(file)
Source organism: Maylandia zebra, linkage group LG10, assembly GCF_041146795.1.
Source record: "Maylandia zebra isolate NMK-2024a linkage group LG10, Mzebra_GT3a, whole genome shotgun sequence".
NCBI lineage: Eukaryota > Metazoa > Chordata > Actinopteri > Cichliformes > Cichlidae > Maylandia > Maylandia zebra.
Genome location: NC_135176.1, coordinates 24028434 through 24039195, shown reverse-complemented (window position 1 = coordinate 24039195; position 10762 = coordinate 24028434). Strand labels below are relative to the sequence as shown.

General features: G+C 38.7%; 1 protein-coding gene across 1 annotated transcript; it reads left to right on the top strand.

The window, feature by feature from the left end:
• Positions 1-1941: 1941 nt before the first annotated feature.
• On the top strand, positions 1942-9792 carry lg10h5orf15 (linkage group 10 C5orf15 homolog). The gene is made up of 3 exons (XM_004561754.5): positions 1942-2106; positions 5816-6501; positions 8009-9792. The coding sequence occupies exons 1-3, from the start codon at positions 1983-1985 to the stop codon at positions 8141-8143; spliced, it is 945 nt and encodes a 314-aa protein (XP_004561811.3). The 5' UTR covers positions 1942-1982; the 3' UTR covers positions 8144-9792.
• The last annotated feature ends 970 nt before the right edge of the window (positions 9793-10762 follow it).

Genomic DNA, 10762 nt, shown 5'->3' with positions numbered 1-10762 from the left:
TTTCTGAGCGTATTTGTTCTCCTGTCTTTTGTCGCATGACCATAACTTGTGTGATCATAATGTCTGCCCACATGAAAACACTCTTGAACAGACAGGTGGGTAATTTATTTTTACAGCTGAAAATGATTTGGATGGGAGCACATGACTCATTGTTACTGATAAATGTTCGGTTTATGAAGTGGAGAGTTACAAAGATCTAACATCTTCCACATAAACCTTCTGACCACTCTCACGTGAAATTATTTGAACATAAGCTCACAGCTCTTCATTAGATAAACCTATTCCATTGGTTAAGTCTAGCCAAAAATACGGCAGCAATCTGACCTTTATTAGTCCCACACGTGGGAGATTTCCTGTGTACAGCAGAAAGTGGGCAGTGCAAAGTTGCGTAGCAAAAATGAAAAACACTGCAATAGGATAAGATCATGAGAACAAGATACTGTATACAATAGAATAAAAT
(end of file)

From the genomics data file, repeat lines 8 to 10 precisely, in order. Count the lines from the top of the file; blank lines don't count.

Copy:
• On the top strand, positions 1942-9792 carry lg10h5orf15 (linkage group 10 C5orf15 homolog). The gene is made up of 3 exons (XM_004561754.5): positions 1942-2106; positions 5816-6501; positions 8009-9792. The coding sequence occupies exons 1-3, from the start codon at positions 1983-1985 to the stop codon at positions 8141-8143; spliced, it is 945 nt and encodes a 314-aa protein (XP_004561811.3). The 5' UTR covers positions 1942-1982; the 3' UTR covers positions 8144-9792.
• The last annotated feature ends 970 nt before the right edge of the window (positions 9793-10762 follow it).

Genomic DNA, 10762 nt, shown 5'->3' with positions numbered 1-10762 from the left: